In Shanghai, the world’s first fully automated, human-free bank branch is open for business. Bank customers are greeted by Xiao Long, or “Little Dragon,” who speaks with them, accepts their bank cards, and answers simple queries.
“What I really love about the way that people interact with robots, is that we treat them a little bit like they are alive even though we know perfectly well that they are just machines,” Darling said. “Part of this is because we’re primed by science fiction and pop culture to want to personify these machines, and that is partly why we are constantly comparing them to humans”
She also believes humans are biologically conditioned to anthropomorphize robots, to want to see ourselves in them. “We generally have this tendency to want to project human-like qualities and emotion onto non-humans and it’s something we do from a very, very early age and we think we do it in order to make sense of non-human entities and relate to them.”
Why does this matter?
“If you are trying to integrate robots into shared spaces, you need to understand that people will treat them differently than other devices, and once you do understand that. it is awesome because it is something you can try to harness,” Darling said. “Robots that have more anthropomorphic attributes seem to be more accepted when they are integrated into the workplace.”
Darling’s work explores the emotional connection between people and lifelike machines. One question she is especially interested in exploring is whether we can change people’s empathy using robots and how interacting with very lifelike machines influences people’s behavior in both good and bad ways.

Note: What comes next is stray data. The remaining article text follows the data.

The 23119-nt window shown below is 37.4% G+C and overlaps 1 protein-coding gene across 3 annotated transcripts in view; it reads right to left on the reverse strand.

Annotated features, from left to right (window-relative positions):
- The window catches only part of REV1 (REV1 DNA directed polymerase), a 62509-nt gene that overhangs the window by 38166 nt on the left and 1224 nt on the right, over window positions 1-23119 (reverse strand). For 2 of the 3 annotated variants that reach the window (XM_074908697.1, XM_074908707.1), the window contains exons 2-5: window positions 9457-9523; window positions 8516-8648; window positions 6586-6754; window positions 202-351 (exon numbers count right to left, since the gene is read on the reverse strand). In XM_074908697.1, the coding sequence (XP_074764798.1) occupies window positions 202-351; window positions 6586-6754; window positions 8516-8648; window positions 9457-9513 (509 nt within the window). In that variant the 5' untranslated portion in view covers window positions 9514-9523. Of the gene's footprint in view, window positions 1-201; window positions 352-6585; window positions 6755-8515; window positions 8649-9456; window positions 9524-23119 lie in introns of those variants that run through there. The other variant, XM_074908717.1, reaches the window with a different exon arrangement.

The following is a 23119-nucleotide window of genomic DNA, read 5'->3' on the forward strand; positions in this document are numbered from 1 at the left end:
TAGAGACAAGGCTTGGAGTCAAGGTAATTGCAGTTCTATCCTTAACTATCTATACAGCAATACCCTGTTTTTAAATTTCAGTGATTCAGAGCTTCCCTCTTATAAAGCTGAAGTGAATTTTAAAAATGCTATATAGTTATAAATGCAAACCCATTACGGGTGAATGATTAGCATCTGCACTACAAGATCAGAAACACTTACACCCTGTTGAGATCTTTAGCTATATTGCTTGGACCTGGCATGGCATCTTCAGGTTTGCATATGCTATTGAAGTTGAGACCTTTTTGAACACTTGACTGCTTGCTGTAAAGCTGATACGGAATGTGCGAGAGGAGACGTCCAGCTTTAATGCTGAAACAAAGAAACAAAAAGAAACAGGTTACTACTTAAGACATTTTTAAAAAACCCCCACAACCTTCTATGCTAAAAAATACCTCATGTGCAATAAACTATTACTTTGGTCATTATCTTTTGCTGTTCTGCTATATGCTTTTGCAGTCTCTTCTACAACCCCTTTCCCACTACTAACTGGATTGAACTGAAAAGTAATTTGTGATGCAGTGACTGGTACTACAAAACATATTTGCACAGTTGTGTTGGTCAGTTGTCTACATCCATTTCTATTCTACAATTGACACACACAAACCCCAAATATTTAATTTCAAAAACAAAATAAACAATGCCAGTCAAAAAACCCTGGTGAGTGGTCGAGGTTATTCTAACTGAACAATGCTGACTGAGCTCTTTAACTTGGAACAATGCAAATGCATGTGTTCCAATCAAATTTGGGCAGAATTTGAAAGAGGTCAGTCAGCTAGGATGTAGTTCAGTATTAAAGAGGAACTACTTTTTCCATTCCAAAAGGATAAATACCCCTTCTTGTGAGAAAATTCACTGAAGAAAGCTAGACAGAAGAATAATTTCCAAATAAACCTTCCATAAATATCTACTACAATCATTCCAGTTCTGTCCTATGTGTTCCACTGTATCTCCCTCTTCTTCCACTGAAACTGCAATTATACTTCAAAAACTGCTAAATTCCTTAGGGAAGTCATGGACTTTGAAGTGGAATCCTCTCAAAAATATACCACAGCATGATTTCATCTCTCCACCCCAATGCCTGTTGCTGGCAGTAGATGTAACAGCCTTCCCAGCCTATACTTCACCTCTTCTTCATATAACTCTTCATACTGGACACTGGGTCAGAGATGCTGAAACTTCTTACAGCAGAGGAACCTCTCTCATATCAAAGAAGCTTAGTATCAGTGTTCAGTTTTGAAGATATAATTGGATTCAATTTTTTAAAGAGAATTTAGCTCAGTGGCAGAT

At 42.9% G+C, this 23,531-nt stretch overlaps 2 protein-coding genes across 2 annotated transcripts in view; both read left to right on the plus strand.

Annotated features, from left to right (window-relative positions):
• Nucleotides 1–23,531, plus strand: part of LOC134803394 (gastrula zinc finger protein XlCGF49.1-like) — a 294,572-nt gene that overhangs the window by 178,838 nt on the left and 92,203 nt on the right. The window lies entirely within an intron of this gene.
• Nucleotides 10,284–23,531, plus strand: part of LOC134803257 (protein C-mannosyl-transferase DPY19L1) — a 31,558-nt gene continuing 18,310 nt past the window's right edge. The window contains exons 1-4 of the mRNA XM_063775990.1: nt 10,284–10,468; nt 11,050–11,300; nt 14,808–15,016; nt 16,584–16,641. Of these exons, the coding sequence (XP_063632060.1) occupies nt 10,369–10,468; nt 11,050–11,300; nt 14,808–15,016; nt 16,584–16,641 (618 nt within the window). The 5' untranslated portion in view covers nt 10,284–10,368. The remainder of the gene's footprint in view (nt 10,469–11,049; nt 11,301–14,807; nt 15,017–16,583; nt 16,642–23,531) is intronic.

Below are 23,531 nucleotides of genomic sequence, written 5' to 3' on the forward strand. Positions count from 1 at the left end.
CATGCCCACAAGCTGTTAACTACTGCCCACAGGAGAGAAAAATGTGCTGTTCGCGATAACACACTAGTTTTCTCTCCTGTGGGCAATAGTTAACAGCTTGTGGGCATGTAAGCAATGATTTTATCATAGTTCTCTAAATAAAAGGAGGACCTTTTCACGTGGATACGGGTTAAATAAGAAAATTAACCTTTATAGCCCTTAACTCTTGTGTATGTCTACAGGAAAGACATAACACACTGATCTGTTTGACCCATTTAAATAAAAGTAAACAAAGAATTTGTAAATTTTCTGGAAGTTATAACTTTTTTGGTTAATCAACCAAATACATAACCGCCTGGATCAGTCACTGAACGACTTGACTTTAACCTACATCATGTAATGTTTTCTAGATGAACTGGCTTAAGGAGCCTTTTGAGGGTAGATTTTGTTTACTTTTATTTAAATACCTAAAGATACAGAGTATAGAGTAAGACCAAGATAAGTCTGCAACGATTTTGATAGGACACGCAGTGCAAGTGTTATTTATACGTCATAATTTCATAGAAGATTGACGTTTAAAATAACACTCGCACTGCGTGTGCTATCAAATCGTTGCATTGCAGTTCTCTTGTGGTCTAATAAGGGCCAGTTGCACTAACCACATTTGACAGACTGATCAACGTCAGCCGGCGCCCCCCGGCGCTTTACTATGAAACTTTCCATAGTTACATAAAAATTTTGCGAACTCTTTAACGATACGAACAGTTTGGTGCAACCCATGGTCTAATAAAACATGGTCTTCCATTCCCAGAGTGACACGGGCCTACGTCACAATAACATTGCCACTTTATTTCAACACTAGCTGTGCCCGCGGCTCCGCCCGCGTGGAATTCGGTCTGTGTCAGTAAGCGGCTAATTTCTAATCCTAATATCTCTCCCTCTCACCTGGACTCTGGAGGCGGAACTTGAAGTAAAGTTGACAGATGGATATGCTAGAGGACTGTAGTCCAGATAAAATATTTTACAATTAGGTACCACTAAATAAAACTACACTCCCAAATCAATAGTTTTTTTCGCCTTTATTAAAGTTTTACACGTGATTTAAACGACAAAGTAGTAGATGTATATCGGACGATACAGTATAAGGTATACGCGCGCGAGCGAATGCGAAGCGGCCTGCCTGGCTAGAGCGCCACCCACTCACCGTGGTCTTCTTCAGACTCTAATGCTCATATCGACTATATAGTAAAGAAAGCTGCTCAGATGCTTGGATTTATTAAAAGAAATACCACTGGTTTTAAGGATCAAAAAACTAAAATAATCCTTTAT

Kate Darling: Could the ethical challenge of robots be how they desensitize people to certain behaviors? #Annual2018
— Charlie Henneman CFA (@CHenneman) May 13, 2018
“If you are a parent and your child is hitting a robot, is there a reason to intervene that goes beyond just respecting other people’s property?” Darling asked. “As we engage more and more with very lifelike moving technology, it might get muddled in kids’ subconscious and it could have an impact on their behavior and habits and how they treat animals or other children.”
“This line between device and living thing,” Darling continued, “is so muddled in our subconscious when we’re dealing with robots, I do wonder if maybe the problem isn’t that if we teach the robots how to kick, that they will come back and kick our [butts]. What if the problem is what it does do to us if we kick the robots?”
This article originally appeared on the 71st CFA Institute Annual Conference blog. Experience the conference online through Conference Live. It’s an insider’s perspective with live broadcasts and recorded video archives of select sessions, exclusive speaker interviews, discussions of current topics, and updates on CFA Institute initiatives.
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All posts are the opinion of the author. As such, they should not be construed as investment advice, nor do the opinions expressed necessarily reflect the views of CFA Institute or the author’s employer.
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Lauren Foster is a content director on the professional learning team at CFA Institute and host of the Take 15 Podcast. She is the former managing editor of Enterprising Investor and co-lead of CFA Institute’s Women in Investment Management initiative. Lauren spent nearly a decade on staff at the Financial Times as a reporter and editor based in the New York bureau, followed by freelance writing for Barron’s and the FT. Lauren holds a BA in political science from the University of Cape Town, and an MS in journalism from Columbia University.